[Trump’s foreign policy advisors] have long believed Cuba to be the more serious national-security threat. They cite Cuba’s intelligence operations in the U.S., and its efforts to spread anti-American views to other Latin American countries….
After Venezuela and Cuba, U.S. officials are eyeing Nicaragua.
Trump’s national security advisor, John Bolton, made Trump’s South American intentions clear in a speech last November: “The United States looks forward to watching each corner of the triangle fall: In Havana, in Caracas, in Managua … [this] Troika of tyranny … will crumble.”
As Ted Henken, an expert on Cuba at Baruch College in New York, explained: “Cuba has limped along for the past 15 years thanks … to its relationship with Venezuela.”
Severing that relationship by severing the flow of crude is part of the plan to reshape South American politics more to the Trump administration’s liking. The “reshaping” is going to get a big assist once the administration reinstates Cuba as a state sponsor of terrorism.
The plan looks good on paper, but there are many obstacles in its way. First, since the Obama administration opened up Cuba for business, companies in Canada and Mexico have established economic connections there. Additionally, U.S. sanctions against Cuba since the arrival of Castro have failed to dislodge that communist regime. Instead, it has had the opposite effect of driving Cuba into the willing arms of Russia and China, who seek an increasingly influential role in South America.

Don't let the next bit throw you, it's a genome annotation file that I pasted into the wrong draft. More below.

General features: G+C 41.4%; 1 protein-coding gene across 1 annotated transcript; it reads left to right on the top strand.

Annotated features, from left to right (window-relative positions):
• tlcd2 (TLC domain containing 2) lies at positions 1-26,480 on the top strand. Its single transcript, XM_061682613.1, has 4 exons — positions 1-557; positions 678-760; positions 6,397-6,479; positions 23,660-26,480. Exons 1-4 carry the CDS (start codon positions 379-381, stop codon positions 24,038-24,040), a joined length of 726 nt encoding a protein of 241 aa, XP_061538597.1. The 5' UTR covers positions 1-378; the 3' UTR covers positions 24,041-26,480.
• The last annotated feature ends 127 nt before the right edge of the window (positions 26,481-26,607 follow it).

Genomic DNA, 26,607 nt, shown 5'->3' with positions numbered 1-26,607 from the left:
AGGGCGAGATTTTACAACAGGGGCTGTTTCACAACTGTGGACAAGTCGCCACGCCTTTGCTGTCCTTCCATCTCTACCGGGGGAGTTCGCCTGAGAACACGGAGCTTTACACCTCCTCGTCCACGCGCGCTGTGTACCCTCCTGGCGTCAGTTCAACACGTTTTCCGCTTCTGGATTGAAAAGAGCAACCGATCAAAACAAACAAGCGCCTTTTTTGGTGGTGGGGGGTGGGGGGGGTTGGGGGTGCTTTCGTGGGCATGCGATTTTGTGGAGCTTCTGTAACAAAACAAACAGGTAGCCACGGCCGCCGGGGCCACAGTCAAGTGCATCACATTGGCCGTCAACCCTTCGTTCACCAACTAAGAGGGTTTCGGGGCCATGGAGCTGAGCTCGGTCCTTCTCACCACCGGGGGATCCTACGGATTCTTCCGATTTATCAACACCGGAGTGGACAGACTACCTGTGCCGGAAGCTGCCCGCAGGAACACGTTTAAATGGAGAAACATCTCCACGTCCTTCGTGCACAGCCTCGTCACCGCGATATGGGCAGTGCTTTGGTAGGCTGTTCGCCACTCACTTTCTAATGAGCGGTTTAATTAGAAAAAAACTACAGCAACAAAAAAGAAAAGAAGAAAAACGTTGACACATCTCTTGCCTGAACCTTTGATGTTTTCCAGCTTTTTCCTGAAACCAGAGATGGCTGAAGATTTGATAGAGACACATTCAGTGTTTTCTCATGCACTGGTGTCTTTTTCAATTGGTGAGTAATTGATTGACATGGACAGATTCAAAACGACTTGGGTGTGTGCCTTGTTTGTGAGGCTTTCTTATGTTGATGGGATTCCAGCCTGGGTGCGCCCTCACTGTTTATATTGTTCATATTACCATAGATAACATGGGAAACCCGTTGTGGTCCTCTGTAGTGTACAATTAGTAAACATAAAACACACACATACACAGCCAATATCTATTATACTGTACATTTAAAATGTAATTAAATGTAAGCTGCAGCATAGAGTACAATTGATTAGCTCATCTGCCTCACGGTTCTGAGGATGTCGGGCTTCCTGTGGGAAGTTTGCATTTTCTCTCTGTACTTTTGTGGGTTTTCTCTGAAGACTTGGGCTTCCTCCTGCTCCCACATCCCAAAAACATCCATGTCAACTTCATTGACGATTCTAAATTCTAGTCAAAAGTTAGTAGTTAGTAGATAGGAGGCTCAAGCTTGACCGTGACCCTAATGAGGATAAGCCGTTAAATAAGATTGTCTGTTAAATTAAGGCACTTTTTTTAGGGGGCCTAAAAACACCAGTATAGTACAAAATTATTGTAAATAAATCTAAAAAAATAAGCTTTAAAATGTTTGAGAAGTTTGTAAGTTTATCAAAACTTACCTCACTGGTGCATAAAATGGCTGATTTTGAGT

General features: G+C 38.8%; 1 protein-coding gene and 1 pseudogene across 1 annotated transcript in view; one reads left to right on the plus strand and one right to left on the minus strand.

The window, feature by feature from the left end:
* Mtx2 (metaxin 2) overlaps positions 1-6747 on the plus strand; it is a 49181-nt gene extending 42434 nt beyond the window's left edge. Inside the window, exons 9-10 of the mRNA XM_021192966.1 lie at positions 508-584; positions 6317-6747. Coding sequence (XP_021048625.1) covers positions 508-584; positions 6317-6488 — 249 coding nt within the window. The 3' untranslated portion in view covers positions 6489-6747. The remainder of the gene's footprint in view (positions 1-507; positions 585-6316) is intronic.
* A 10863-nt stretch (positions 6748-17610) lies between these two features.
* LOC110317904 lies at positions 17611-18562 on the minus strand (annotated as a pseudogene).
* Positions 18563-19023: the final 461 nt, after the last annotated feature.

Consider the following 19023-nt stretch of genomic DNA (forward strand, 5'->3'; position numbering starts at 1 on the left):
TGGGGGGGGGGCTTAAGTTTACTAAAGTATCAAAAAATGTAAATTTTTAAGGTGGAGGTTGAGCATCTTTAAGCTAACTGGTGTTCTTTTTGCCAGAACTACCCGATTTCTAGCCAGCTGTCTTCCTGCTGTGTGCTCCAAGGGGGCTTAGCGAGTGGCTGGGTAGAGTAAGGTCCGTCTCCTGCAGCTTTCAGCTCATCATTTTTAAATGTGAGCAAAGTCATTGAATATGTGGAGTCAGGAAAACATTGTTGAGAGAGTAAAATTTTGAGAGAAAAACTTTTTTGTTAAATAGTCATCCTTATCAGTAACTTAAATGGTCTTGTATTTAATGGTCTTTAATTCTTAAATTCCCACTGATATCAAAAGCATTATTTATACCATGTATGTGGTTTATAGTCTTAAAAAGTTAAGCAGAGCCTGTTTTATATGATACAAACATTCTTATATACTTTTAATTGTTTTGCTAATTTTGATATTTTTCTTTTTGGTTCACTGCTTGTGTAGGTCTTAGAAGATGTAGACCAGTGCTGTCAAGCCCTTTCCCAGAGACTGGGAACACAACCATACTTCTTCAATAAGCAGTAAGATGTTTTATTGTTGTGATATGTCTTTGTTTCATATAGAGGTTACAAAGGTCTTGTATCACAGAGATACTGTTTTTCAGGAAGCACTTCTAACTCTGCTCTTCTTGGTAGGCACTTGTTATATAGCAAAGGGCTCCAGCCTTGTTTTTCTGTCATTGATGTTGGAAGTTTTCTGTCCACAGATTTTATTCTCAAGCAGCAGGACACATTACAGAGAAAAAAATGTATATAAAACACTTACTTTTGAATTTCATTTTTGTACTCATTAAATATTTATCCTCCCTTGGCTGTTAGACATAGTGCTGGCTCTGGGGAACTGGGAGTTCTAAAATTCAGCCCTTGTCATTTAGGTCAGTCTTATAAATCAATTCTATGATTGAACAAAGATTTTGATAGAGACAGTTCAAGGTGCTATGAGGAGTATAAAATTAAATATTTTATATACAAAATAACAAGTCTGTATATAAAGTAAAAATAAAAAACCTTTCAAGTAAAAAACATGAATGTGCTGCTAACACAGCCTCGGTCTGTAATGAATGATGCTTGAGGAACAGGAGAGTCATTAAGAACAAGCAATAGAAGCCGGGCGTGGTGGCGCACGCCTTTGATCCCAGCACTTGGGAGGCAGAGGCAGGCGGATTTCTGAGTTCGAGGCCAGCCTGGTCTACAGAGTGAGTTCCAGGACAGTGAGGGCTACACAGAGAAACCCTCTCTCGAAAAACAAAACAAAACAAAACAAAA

As libertarian Jacob Hornberger, president of the Future of Freedom Foundation, warned:
The Founding Fathers warned us against empire, militarism, standing armies, and war. They pointed out that among all the enemies of liberty and prosperity, these were the greatest. That’s why they stood for a limited-government republic, one in which the federal government lacked the power and the means to go abroad “in search of monsters to destroy.”
Venezuela, Cuba, and Nicaragua are the “monsters” currently in the White House’s crosshairs.
An Ivy League graduate and former investment advisor, Bob is a regular contributor to The New American magazine and writes primarily on economics and politics. He can be reached at firstname.lastname@example.org.
April 17 marks another anniversary of the 1961 failed Bay of Pigs invasion, an attempt by Cuban exiles — trained by the U.S. government — to defeat Castro and regain power on the island.